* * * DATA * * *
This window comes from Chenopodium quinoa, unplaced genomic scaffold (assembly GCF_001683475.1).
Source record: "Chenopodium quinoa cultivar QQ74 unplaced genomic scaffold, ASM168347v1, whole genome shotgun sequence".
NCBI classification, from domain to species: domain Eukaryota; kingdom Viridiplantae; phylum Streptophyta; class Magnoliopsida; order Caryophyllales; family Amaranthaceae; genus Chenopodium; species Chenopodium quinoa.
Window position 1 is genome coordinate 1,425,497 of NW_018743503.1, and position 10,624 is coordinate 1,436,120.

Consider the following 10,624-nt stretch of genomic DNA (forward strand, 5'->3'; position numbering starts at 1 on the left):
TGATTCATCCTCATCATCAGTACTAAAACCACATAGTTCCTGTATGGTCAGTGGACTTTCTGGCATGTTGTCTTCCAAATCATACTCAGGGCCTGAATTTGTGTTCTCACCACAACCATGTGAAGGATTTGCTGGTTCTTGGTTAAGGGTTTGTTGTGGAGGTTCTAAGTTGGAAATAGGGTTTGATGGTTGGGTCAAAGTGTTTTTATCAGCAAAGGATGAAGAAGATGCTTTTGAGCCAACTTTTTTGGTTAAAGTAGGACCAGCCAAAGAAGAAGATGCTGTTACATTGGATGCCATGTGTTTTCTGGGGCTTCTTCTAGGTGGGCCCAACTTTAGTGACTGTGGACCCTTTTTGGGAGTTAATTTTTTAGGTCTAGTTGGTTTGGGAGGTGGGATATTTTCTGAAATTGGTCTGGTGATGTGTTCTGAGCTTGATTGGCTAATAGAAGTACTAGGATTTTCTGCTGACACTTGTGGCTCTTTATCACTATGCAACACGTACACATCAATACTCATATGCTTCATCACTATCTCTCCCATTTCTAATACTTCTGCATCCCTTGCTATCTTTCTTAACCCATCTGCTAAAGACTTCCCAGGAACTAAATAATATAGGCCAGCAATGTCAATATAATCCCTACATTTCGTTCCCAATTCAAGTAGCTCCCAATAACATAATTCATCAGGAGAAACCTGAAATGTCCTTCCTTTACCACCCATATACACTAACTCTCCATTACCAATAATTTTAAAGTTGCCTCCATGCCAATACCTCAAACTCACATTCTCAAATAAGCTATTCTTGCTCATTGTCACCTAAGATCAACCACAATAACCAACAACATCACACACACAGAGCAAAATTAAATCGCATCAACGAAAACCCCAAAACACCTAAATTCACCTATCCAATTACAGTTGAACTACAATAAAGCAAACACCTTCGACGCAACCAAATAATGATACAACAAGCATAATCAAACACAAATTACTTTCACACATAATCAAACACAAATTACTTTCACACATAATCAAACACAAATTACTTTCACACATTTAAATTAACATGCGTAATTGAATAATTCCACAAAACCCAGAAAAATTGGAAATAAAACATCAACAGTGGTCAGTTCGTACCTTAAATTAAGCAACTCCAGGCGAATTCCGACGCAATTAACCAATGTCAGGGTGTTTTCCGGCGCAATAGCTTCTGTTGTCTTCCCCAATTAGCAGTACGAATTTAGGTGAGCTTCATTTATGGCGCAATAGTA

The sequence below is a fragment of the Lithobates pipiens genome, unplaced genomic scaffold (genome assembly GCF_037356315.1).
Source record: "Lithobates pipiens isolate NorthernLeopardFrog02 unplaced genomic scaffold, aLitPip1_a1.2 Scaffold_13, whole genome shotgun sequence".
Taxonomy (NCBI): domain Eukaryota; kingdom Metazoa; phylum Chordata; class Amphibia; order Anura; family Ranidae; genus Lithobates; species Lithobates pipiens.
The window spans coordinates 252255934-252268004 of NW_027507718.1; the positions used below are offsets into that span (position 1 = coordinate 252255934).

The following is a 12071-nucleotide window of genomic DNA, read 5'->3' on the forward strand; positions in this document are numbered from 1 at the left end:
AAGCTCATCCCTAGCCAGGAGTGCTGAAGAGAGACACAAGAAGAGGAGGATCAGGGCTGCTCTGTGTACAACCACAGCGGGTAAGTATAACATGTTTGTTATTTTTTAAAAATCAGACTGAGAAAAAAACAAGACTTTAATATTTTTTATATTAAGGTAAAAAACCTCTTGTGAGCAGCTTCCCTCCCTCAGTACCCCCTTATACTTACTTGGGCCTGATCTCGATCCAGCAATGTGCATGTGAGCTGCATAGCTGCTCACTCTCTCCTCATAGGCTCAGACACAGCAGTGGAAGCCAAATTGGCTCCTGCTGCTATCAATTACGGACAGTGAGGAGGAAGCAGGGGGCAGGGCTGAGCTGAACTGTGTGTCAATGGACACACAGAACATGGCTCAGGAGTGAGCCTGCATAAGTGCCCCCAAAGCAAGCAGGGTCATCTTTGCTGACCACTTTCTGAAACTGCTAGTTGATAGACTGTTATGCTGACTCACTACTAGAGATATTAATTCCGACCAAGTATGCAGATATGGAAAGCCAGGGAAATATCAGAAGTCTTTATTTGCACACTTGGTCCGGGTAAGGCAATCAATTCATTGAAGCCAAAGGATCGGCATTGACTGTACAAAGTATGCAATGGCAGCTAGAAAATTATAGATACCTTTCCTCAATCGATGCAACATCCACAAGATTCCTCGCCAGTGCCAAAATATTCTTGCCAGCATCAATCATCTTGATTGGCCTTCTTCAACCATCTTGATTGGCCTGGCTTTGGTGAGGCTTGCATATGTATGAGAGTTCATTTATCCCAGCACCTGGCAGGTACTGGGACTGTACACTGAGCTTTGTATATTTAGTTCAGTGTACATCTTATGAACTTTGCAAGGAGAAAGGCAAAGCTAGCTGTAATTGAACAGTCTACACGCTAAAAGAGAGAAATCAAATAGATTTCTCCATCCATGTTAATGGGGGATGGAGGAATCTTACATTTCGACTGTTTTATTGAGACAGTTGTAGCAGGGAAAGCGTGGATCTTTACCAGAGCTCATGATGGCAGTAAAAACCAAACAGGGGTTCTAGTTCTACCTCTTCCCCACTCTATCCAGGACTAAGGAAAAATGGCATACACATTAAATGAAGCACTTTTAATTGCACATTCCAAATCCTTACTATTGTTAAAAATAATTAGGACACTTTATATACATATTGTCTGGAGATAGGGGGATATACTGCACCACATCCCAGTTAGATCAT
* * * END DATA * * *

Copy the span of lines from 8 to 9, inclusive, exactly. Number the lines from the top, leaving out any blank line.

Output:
Source record: "Lithobates pipiens isolate NorthernLeopardFrog02 unplaced genomic scaffold, aLitPip1_a1.2 Scaffold_13, whole genome shotgun sequence".
Taxonomy (NCBI): domain Eukaryota; kingdom Metazoa; phylum Chordata; class Amphibia; order Anura; family Ranidae; genus Lithobates; species Lithobates pipiens.